중앙데일리

Majority opposes U.S. troop presence

Sept 21,2005
A majority of Koreans now want U.S. forces to withdraw from this country, a recent survey by the JoongAng Ilbo showed.
According to the poll, commissioned on the newspaper’s 40th anniversary, 54 percent of respondents wanted the G.I.s out. The proportion of Koreans opposed to a U.S. military presence here has increased steadily over the past three years.
Just under 4 percent of the respondents said they wanted a quick, complete pullout, but about a quarter favored a more gradual withdrawal.
Only 16 percent of the respondents said they wanted U.S. troops to stay here permanently, and another 30 percent said they hoped the American forces would be here “for a considerable period of time.”
In parallel with that sentiment, fewer Koreans see North Korea as a military threat to this country; three years ago, half of Koreans were worried about a North Korean provocation, but this year the proportion dropped to 42 percent.
Poll-takers visited the homes of 1,200 men and women over 20 years old in this national survey conducted from Aug. 24 to Sept. 10. The margin of error in the poll is 2.8 percentage points with 95-percent confidence in the accuracy of the results.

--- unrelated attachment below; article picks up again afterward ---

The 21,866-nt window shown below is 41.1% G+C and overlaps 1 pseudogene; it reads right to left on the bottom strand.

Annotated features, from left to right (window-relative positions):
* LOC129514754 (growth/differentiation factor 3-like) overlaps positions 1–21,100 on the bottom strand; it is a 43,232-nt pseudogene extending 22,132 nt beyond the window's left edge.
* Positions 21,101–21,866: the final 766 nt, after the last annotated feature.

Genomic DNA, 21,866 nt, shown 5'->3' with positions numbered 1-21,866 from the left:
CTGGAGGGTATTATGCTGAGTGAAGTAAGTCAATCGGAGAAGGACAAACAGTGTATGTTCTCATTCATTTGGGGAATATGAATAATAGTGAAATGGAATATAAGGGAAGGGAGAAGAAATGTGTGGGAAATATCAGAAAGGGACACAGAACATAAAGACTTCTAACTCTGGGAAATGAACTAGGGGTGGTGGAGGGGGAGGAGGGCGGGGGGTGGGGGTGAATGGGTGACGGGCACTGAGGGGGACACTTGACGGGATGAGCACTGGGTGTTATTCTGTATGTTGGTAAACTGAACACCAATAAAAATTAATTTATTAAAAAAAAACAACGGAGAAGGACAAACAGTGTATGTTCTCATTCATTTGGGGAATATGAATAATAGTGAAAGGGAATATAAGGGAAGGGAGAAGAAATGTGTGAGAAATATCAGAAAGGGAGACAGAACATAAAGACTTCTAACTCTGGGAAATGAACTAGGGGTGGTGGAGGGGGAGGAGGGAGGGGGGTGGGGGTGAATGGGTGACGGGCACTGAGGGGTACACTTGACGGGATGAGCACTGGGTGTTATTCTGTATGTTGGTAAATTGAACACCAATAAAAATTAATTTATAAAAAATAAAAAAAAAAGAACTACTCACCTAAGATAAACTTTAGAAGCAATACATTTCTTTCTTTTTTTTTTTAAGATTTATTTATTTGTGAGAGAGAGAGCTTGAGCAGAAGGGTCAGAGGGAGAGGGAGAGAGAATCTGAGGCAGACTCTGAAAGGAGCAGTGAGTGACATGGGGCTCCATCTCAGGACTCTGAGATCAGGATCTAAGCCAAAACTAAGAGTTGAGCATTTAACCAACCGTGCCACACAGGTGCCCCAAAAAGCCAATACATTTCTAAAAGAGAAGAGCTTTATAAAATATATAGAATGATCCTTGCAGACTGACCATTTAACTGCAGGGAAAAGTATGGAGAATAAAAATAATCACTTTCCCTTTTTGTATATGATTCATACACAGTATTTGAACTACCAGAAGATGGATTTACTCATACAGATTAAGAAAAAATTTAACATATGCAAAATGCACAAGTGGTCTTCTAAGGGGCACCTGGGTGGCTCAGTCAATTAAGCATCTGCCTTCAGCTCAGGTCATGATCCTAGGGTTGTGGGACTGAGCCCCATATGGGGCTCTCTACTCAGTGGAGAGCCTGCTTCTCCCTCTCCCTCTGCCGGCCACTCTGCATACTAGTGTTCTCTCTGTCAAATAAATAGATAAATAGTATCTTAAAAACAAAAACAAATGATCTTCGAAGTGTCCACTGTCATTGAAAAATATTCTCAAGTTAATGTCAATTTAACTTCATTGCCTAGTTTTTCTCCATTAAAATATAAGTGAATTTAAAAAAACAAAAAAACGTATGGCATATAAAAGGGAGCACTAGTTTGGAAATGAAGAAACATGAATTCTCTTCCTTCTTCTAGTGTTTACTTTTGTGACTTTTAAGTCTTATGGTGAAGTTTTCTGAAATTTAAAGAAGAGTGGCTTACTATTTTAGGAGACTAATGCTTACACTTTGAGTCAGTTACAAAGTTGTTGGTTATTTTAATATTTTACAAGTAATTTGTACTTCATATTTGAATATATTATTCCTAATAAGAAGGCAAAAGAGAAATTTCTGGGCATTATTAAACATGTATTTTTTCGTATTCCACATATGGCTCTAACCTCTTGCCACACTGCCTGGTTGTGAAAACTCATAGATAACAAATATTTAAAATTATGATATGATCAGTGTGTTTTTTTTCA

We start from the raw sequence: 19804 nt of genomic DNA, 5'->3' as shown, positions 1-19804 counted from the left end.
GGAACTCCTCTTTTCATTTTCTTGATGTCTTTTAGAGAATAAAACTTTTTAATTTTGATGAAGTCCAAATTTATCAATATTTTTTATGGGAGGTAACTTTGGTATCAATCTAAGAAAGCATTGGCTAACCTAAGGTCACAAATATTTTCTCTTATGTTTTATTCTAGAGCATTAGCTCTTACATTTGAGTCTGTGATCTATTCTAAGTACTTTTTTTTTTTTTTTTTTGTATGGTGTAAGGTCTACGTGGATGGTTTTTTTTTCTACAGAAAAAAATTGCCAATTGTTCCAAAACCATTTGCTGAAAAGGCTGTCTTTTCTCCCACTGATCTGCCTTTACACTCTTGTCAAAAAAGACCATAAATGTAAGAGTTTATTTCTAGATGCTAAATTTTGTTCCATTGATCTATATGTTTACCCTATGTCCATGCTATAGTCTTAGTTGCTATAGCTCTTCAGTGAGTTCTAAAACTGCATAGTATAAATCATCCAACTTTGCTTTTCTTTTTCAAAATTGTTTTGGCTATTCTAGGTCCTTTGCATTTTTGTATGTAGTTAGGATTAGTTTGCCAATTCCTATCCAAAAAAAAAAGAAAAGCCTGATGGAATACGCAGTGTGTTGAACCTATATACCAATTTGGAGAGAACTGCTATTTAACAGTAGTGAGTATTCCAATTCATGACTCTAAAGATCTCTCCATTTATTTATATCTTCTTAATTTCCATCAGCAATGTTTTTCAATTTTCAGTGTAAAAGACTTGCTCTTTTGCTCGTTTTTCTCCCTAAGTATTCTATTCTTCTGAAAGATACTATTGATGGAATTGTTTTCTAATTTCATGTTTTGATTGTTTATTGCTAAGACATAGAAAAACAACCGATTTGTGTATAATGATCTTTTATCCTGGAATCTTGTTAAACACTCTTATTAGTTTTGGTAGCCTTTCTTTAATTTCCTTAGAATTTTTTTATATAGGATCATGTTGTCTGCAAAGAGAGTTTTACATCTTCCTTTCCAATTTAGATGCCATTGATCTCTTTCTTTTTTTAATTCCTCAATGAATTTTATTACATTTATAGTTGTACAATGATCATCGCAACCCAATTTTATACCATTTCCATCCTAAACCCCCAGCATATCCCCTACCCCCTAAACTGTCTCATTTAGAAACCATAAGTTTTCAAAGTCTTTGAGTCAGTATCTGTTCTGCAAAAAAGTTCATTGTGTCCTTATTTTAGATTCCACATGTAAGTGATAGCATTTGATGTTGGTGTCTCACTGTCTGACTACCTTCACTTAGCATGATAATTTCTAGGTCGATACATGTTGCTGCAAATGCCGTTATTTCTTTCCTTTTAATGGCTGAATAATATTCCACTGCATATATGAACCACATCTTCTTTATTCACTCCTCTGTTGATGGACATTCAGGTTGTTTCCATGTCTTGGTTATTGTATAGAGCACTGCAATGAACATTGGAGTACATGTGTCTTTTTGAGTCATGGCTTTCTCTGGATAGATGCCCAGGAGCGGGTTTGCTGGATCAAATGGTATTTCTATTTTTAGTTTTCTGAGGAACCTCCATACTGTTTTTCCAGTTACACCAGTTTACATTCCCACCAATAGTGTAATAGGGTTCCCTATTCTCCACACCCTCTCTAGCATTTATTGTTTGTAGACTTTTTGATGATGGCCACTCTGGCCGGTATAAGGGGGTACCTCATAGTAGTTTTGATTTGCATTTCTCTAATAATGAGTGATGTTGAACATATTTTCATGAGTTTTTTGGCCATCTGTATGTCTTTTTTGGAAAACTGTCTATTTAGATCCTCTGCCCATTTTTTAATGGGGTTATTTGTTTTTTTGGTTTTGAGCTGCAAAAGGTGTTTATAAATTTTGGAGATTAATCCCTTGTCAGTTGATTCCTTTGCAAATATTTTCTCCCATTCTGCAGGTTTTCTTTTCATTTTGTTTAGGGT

The poll also found that Koreans are becoming less willing to finance the massive investments that would be needed before and after national reunification. Forty-six percent said they would be willing to pay more taxes to meet those bills, a drop of 10 percentage points since the same question was asked last year.
Asked about which country they admired the most, 17 percent of the respondents answered the United States, 15 percent said Australia and 13 percent named Switzerland. The United States was also prominent in the list of disliked nations, although it trailed Japan, which 62 percent of Koreans say they dislike. But 28 percent of Koreans say Japan is the best role model for Korea.
Which nation is most important to Korea’s economy? Thirty-seven percent said China, 35 percent the United States and 13 percent North Korea.
Koreans are unsatisfied with the state of their nation; three out of four called the situation here “unstable” and only 4 percent disagreed.
The economy was seen as the major issue to be tackled; respondents noted stable prices as the biggest need, followed by more jobs.
More that half were unhappy with President Roh Moo-hyun’s performance; those who supported him cited his North Korea policies, cleanup of corruption, real estate policies and fight against regional divides. He was criticized for the poor economy, unemployment and inflation. Seven percent criticized his “imprudent speech and behavior.”
Twenty-nine percent of Koreans said they supported the conservative opposition Grand National Party, nearly double the support for Mr. Roh’s Uri Party.
Nine percent said they backed the left-wing Democratic Labor party. But 42 percent said they had no favorite political party.


by Shin Chang-woon


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